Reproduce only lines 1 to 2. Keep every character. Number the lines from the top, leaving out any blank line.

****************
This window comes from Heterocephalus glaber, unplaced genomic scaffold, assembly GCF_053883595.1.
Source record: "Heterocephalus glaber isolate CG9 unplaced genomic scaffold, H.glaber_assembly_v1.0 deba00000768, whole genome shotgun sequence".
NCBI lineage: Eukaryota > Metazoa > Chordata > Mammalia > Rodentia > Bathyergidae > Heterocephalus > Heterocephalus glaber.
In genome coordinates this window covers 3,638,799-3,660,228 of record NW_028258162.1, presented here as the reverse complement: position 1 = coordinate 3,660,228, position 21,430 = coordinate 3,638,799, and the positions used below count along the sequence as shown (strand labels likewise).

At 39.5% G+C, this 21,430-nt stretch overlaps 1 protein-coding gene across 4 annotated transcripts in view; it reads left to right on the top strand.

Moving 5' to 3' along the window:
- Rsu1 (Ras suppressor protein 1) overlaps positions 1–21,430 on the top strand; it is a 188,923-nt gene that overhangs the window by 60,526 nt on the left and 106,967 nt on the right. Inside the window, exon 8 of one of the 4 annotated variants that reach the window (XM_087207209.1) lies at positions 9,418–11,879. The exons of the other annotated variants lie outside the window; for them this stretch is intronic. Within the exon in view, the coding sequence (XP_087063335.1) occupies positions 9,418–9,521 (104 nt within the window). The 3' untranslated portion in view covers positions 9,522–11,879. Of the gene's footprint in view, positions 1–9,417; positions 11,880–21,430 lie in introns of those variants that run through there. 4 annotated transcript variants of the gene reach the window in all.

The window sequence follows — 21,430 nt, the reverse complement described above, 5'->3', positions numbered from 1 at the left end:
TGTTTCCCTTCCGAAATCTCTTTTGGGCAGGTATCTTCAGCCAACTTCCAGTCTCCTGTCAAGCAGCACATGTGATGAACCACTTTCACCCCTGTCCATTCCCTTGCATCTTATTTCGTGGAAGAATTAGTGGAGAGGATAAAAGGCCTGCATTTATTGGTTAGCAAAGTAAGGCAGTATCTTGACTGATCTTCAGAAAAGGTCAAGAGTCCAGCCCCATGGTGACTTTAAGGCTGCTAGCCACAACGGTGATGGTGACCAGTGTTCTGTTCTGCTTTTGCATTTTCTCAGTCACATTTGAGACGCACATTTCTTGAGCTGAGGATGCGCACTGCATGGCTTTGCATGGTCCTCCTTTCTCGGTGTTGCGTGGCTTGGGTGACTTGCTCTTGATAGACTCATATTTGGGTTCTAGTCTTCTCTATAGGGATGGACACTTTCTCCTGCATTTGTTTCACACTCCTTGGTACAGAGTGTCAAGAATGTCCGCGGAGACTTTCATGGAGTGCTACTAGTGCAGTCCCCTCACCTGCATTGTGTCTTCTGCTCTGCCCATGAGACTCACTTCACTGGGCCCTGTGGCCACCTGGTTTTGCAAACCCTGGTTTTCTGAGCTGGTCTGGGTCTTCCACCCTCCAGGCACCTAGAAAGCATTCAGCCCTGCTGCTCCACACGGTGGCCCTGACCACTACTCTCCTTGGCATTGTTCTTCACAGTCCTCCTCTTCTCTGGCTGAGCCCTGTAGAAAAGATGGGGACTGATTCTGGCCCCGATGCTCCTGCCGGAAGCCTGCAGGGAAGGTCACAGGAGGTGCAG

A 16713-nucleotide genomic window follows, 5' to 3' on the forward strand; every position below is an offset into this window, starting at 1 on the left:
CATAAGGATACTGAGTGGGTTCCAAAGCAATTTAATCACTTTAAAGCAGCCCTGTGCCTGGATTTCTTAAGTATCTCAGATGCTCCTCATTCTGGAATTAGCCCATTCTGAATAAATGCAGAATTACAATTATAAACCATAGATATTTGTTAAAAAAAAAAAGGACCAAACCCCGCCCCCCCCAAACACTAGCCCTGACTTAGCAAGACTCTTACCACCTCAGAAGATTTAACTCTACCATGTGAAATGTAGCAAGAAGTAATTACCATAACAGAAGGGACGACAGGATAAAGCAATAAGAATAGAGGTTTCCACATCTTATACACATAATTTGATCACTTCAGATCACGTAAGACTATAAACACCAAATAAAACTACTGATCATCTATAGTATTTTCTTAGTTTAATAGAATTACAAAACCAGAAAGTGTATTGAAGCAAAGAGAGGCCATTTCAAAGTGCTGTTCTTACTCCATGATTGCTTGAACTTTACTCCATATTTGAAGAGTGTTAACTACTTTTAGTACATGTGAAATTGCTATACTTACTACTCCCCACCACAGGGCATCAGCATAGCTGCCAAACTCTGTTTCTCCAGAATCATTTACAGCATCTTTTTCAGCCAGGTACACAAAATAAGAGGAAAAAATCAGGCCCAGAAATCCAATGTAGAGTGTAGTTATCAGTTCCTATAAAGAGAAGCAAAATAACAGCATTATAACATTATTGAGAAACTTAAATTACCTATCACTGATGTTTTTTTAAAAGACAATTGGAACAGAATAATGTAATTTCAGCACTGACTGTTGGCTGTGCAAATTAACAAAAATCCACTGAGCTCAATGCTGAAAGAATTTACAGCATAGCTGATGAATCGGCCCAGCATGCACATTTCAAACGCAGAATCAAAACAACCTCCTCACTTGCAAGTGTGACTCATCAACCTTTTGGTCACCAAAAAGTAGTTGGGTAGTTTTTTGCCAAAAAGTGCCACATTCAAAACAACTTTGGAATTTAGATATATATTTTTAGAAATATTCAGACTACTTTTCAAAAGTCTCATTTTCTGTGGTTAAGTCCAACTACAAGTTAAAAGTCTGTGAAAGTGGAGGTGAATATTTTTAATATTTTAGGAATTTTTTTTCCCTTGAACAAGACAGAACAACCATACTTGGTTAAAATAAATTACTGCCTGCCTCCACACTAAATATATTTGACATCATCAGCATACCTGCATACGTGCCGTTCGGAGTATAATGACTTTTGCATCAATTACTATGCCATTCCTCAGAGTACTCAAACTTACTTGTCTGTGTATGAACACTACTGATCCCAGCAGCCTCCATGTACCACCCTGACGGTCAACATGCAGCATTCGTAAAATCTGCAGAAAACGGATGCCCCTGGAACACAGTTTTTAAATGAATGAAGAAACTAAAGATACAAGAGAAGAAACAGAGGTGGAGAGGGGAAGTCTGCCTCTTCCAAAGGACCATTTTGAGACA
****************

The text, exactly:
This window comes from Heterocephalus glaber, unplaced genomic scaffold, assembly GCF_053883595.1.
Source record: "Heterocephalus glaber isolate CG9 unplaced genomic scaffold, H.glaber_assembly_v1.0 deba00000768, whole genome shotgun sequence".